Welcome to our new web site!

To give our readers a chance to experience all that our new website has to offer, we have made all content freely avaiable, through October 1, 2018.

During this time, print and digital subscribers will not need to log in to view our stories or e-editions.

Tales from the Cassock

How Christmas, different festivals come to define the ‘God’


Christmas, the Festival of the Nativity, was not always commemorated with the enthusiasm shown by various churches in our time. That goes for the East as well as for the West. It has always been secondary, a sort of stepchild festival in relation to the major festival around which the entire year revolves; namely, Pascha, the Feast of the Resurrection, also known as Easter. That also holds true for both East and West. Easter is ground zero for the Christian year, not Christmas.

I am writing this column for Jan. 7th, Christmas Day for many Orthodox Christians in America and across the world. Most of the Orthodox Christian world is on the “old” calendar which dates from the time of Julius Caesar. Before you snicker, the “new” calendar was not exactly born yesterday. It dates from 1582 under the aegis of Pope Gregory XIII and is thus called the Gregorian calendar. The two calendars are 13 days apart in calculation, so Dec. 25th on the old calendar is Jan. 7 on our civil calendar.

In the Eastern Church, the Church of Israel and Greece and Arabic lands which spread west to Rome and Celtic regions then into Slavic areas like Ukraine and Russia, the main festival at year’s turning is Theophany, called Epiphany in the West. It commemorates the Baptism of Christ at the hand of John the Forerunner. This is not the Three Kings Festival popular in the West with cake and coin and the “We Three Kings” hymn and all that. The Three Kings commemoration is folded into the Christmas celebration on Dec. 25 in the East. Not until the 1960s did the Roman Catholic Church revise its calendar to commemorate the Baptism of Christ on the Sunday after Epiphany, which Anglicans and Lutherans also observe.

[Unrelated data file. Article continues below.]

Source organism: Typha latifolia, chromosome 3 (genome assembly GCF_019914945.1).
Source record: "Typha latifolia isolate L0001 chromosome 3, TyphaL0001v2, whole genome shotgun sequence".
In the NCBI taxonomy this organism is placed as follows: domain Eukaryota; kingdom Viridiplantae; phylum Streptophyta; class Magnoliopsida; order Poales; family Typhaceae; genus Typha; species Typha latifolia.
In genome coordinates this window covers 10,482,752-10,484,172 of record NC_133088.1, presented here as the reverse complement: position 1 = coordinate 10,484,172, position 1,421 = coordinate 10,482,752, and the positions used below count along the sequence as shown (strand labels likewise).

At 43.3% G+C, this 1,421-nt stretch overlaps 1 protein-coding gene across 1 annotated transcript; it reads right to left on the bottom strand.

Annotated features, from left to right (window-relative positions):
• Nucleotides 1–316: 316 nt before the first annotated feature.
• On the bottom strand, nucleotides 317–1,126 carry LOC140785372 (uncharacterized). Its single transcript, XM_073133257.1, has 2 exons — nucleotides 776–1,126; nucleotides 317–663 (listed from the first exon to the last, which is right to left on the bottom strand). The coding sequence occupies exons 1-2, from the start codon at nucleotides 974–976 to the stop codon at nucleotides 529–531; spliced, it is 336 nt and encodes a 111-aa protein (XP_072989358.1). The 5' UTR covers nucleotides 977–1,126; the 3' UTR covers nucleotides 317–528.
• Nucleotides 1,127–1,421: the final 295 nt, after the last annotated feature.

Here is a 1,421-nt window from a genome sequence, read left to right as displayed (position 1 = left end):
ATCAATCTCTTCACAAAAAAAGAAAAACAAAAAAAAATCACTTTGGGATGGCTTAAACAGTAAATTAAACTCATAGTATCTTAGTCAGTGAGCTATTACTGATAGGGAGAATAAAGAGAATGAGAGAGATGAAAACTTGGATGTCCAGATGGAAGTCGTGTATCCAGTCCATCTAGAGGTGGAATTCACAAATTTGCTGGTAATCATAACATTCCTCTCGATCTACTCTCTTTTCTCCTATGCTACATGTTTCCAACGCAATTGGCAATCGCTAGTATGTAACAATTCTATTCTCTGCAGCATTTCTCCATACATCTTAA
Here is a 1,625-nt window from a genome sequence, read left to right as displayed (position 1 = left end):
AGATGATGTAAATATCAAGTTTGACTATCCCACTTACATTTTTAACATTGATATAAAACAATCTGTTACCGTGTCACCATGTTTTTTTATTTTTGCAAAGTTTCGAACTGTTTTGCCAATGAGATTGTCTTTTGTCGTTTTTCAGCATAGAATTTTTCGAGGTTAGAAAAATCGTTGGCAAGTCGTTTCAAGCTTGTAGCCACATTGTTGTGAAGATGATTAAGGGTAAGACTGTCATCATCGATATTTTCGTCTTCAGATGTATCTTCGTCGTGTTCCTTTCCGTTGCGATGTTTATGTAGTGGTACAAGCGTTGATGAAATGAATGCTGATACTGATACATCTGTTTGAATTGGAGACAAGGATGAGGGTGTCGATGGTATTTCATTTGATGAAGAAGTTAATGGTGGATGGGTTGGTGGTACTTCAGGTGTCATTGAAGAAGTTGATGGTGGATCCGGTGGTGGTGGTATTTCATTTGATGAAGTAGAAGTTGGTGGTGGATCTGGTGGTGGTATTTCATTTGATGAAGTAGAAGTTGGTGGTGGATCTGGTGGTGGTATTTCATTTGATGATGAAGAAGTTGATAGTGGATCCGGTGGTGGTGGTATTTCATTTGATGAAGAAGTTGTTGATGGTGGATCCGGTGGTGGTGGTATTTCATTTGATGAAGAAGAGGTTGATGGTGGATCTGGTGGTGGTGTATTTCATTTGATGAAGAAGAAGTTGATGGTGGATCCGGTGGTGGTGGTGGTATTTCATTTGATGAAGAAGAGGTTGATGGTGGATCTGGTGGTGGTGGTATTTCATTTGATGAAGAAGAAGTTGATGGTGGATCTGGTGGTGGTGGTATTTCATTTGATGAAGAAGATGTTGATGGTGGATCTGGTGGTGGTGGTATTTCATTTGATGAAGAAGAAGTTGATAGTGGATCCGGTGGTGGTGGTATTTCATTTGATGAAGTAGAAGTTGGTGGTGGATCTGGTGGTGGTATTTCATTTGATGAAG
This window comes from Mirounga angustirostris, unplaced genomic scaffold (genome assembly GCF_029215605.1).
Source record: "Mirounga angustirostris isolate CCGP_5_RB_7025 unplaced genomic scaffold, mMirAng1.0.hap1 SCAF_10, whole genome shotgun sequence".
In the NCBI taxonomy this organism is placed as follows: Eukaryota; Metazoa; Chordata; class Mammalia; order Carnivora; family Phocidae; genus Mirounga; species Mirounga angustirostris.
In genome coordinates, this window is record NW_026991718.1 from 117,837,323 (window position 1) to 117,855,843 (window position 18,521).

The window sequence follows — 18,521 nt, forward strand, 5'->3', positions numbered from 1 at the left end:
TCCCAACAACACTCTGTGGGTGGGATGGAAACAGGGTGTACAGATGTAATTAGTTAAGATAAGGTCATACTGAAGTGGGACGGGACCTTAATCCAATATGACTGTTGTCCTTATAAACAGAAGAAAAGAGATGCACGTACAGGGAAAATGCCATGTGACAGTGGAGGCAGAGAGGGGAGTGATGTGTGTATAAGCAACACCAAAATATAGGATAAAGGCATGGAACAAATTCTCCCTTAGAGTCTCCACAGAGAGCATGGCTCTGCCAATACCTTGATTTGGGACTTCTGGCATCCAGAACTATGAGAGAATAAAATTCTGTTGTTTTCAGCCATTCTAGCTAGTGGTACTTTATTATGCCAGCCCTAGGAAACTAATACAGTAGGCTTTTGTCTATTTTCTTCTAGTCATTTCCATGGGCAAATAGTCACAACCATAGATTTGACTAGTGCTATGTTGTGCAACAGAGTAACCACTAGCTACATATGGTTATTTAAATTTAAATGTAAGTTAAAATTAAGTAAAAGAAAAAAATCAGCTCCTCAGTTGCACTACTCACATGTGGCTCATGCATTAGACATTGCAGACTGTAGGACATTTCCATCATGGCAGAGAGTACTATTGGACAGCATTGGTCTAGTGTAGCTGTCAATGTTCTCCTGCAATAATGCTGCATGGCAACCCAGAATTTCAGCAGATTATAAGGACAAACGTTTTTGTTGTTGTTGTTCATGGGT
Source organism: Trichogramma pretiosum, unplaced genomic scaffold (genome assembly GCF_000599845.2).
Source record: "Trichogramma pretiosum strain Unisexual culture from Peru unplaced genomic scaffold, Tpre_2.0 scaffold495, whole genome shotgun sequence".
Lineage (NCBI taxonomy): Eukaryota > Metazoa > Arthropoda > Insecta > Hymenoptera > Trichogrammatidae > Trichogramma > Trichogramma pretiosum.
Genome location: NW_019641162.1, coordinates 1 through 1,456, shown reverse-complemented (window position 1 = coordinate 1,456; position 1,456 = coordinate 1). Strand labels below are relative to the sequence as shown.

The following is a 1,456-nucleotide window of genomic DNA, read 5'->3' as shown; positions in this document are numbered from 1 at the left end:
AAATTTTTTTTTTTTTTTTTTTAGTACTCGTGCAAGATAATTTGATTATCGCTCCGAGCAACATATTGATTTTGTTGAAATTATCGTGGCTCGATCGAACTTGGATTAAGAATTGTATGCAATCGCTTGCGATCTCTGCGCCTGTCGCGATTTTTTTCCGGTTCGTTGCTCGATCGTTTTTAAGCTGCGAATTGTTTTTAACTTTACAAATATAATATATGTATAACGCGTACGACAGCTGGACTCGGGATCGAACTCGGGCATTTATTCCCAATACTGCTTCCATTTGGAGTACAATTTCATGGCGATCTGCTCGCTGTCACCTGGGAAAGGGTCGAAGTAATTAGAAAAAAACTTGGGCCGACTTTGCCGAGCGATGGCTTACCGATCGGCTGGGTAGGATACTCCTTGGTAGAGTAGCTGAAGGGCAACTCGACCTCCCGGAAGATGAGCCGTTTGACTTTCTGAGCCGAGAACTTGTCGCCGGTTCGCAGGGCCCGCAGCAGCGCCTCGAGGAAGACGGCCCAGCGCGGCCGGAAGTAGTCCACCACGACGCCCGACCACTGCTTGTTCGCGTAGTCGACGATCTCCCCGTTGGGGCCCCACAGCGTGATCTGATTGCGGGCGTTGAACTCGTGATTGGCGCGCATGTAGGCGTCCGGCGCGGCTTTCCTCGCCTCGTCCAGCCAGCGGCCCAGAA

These different names are significant. Theophany refers to the revelation of the Holy Trinity at the baptism of Christ (the biblical reference at Matthew 3:13-17 shows why this is so), while Epiphany focuses on the manifestation of God in the person of Jesus, called the Messiah.

The point of these festivals should be clear. The word “God” can mean whatever you want it to mean. People use it at random for blessing or cursing. It can be a mere cipher. Somebody once called “God” the great aspirin tablet in the sky. Definition is necessary if the word is to have substance and meaning. Without definition we’re just talking smoke.

That’s what all these festivals of both East and West do: they give content to the word “God.” They give shape to it. They identify God with humanity in the person of the Nazarene. This is not something we can invent. It comes by revelation and must come into your heart before it can capture your mind, although the two must function together in the fullness of faith.

Each Christmas Eve, the Orthodox Church serves Royal Hours, four short services (not an hour long) of psalms and readings from Old and New Testament. One hymn is repeated each hour to express our faith:

“Today the Virgin proceeds to the cave

Where she will give birth past understanding to the Word from all eternity. ...

The one who chose to be manifest as a newborn Child

While remaining the eternal God!”

This is the mystery that we commemorate at this time of the year. God, who is beyond all limits, condescends to come among us in a fragile and easily-missed human presence. Rejoice!

Fr. Gabriel Rochelle is retired pastor of St Anthony of the Desert Orthodox Mission, Las Cruces. Visit the church web site at stanthonylc.org. Email Fr Gabriel at gabrielcroch@aol.com